My first week in New York, I barely left my apartment. My days were filled with unpacking, figuring out ways to fit my entire life into 200 square feet.
By my second week, though, I began venturing out more purposefully. I wandered to different neighborhoods, my metro card getting me to Brooklyn, Lower Manhattan, Greenwich Village with a single swipe at the turnstile.
One afternoon I found myself in a small, hip coffee shop off 6th Avenue, reading Roger Ebert’s memoir (more on that later). The half dozen tables in the cafe were not enough for everyone to have their own private surface, so I’d asked a couple chatting at one end of a small rectangle if I could sit at the other. Soon they left, and another solo reader found her way to the seat opposite me.
In such intimate quarters, it was impossible not to see what she was reading, that she was nearly at the end of the book and that it was affecting her deeply. It was Jhumpa Lahiri’s latest, The Lowland – a book not scheduled to be on sale until the Fall.
Like a guy trying to work up the courage to ask a girl out, I mulled over how to strike up a conversation with my fellow reader, to ask her about the book, how she’d come to have a copy of it, to share what a fan I am of Lahiri’s words.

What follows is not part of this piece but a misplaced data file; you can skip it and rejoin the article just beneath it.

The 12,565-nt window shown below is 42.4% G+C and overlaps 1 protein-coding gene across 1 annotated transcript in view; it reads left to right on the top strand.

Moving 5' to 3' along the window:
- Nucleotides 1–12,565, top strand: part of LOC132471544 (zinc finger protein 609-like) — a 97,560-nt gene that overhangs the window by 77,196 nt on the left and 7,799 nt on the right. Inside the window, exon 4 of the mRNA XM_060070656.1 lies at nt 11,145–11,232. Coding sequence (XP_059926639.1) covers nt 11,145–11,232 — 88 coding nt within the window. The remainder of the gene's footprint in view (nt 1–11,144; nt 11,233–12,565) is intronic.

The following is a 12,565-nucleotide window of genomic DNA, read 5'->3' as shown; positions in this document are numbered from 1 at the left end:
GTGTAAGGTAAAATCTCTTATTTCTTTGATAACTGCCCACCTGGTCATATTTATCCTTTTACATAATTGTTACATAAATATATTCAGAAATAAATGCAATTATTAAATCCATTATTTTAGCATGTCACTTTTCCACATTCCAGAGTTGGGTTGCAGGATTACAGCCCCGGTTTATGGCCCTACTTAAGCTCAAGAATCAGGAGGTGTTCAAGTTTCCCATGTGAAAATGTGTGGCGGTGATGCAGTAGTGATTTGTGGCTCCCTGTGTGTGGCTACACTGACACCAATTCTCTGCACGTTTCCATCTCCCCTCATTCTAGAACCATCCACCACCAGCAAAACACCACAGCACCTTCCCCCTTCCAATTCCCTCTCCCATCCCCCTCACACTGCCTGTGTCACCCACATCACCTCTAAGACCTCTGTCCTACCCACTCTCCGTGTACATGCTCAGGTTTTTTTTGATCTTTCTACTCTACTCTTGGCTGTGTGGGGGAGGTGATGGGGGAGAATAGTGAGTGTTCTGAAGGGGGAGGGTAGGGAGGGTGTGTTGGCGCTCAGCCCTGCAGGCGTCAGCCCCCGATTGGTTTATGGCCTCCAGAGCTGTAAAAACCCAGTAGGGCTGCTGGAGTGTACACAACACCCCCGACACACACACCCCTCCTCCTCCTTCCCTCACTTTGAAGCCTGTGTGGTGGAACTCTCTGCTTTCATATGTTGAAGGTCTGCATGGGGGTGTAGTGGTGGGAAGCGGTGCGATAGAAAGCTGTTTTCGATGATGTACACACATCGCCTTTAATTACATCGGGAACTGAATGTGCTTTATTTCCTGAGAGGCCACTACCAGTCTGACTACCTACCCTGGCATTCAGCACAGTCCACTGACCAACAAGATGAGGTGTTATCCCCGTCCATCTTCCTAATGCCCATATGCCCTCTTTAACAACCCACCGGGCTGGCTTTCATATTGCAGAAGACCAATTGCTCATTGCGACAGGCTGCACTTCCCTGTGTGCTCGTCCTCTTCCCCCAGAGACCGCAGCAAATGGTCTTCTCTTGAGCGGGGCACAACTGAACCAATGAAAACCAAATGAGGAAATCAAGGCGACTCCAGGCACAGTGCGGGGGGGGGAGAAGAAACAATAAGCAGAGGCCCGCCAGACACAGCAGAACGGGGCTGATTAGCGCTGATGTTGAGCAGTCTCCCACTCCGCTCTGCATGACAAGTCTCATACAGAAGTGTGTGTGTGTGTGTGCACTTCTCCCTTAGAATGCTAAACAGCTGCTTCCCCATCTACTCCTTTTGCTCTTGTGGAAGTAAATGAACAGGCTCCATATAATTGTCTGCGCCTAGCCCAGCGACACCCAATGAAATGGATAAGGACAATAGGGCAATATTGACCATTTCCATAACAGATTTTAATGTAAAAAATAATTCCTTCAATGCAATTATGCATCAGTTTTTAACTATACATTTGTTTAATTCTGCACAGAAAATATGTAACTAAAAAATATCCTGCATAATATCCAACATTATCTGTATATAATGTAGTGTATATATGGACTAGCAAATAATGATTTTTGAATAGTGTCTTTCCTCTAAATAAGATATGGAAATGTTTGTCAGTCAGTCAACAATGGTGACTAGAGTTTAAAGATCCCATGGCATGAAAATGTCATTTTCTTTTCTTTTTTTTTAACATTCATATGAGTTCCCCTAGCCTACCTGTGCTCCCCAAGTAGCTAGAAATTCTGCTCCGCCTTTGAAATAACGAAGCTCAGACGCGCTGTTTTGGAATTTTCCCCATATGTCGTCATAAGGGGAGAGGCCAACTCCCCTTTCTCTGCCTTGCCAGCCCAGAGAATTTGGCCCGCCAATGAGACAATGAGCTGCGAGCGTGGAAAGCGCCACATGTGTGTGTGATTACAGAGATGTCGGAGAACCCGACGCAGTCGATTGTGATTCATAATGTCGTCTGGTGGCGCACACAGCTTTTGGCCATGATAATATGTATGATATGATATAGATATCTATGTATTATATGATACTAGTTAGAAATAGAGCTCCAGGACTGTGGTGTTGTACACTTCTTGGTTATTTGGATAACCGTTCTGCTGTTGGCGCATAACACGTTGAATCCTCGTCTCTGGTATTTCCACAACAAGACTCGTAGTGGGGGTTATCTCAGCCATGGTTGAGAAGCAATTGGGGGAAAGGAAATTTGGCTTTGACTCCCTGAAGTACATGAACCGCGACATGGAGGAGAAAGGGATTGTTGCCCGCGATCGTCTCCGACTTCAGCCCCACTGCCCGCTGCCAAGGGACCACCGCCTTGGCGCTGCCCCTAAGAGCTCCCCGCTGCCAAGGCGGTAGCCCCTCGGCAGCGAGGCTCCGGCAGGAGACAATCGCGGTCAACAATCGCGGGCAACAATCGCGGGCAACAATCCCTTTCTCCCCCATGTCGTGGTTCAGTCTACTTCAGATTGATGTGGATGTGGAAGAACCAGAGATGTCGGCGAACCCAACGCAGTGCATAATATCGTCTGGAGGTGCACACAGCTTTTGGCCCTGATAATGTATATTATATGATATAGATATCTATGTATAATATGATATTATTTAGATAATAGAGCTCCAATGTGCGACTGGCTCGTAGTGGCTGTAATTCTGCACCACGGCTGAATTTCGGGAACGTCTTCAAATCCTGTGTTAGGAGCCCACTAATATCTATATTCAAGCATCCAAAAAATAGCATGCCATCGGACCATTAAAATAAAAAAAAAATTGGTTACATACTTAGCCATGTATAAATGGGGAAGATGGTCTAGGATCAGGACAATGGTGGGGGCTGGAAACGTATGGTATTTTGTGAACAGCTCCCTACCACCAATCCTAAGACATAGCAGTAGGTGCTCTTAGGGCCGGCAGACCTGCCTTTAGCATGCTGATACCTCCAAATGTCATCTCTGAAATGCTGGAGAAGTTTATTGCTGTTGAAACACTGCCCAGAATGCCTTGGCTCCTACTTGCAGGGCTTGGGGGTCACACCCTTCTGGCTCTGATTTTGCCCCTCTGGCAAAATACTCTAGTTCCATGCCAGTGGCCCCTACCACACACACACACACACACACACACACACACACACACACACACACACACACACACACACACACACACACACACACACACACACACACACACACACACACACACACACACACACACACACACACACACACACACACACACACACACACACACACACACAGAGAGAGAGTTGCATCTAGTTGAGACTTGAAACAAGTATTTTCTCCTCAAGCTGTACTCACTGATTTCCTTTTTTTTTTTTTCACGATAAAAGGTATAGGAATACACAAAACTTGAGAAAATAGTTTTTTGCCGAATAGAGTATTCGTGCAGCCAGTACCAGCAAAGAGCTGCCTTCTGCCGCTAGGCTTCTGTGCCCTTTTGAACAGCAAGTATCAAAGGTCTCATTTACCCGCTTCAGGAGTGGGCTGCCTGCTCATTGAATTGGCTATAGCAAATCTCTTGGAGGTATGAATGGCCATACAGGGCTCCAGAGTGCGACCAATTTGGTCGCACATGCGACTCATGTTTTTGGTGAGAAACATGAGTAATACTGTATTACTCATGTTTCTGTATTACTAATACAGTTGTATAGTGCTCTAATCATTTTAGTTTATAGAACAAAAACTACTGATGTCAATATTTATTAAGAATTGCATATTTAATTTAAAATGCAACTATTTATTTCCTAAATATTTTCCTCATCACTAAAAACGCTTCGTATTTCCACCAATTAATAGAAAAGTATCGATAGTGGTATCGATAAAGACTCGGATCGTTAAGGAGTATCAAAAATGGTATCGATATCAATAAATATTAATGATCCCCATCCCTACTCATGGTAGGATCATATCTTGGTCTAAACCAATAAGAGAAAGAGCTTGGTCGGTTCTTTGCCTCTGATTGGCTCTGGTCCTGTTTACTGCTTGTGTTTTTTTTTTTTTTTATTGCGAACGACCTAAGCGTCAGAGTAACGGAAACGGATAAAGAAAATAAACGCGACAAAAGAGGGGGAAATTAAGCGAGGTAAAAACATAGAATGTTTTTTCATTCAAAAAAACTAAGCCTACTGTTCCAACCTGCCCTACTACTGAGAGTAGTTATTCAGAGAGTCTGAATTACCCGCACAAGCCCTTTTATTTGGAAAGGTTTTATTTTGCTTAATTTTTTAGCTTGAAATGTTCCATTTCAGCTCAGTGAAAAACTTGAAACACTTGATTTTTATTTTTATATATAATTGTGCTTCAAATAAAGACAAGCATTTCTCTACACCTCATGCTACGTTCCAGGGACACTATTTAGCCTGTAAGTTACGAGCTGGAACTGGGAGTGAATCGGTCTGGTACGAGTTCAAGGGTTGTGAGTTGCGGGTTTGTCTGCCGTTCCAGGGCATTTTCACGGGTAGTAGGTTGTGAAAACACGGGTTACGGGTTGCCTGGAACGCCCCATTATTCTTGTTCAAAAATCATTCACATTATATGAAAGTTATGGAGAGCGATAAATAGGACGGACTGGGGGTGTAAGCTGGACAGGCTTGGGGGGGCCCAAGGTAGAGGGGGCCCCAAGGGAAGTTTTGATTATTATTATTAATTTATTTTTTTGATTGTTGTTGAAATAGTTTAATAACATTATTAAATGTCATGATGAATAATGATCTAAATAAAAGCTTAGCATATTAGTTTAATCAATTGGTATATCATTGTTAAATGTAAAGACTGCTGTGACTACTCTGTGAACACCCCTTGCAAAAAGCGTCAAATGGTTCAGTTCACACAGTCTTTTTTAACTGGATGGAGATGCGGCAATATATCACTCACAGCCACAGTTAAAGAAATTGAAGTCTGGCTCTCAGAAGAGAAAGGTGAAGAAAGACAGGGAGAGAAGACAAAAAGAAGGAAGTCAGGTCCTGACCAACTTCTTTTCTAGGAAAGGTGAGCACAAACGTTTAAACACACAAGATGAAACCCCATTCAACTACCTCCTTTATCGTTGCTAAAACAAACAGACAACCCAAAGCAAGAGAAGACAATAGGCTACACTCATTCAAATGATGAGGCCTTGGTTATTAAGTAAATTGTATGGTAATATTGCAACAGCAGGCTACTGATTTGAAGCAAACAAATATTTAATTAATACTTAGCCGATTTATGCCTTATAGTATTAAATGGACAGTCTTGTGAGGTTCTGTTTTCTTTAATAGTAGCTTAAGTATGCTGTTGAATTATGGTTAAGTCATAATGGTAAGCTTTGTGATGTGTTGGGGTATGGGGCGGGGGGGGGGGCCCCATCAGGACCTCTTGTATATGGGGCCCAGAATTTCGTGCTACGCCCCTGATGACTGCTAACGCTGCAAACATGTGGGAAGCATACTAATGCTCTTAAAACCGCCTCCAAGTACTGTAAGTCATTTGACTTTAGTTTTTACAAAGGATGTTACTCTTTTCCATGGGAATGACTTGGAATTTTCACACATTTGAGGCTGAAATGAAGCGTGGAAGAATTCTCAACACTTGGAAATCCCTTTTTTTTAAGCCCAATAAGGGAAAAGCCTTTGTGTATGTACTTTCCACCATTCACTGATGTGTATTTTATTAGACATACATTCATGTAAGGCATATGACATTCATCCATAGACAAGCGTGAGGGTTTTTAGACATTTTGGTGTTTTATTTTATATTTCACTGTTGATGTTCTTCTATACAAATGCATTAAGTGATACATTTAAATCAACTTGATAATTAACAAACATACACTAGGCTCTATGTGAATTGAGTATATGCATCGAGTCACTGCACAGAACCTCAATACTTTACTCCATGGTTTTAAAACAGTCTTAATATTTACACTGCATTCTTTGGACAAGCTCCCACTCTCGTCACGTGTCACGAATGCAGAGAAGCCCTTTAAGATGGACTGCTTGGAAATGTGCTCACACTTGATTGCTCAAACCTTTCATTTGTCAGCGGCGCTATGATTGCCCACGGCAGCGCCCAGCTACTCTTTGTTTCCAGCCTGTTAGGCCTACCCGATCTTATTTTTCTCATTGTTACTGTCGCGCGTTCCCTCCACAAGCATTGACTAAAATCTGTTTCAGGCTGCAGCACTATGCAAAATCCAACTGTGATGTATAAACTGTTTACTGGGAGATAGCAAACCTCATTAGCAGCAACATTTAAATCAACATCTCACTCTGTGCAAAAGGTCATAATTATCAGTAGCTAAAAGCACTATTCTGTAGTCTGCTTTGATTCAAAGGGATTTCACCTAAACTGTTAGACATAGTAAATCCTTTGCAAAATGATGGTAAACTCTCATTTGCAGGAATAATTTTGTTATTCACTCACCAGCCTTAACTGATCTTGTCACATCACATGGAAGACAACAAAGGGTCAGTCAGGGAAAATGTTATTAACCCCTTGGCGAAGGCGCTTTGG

Now, I don’t even remember how I did it, but I did. And she was gracious. Incredibly gracious, so much so that as we chatted she seemed to come to a conclusion. Pushing the paperback toward me, she said, “Here, you have it. You’ll love it.” Her husband worked for the publisher, he could get another copy. An act of genuine kindness I’m still grateful for.
Tonight, I finished the book. I understand her shaken state as she took in the final several pages. The story of two brothers coming of age as Calcutta grapples with revolution and the generations both before and after them, it is an epic in so many ways. A dynamic point of view sees the turn of a page become a change in perspective. From rural India on the verge of independence to modern day California, it shapes a family history and all its vulnerability in 339 pages.
Lahiri’s first novel was charming and personal, and I suppose it hinted at what she’s delivered in The Lowland. There’s a maturity to her prose this time around, a confidence in her own voice as she invites us into her characters’ lives. We span seventy years of our protagonist’s life, and decades with those closest to him, and never once does it feel as if she’s over reached to get us there.
I have been so behind in my reading the last several years, too busy to even read a few pages before bed, that I’ve forgotten the rush that comes with reading what’s new on shelves – or in this case, what has yet to even see a bookstore. I love being posed the question, “What should I read next?” and having a new crop of recent reads to recommend. After finishing The Lowland, I know exactly what my response will be.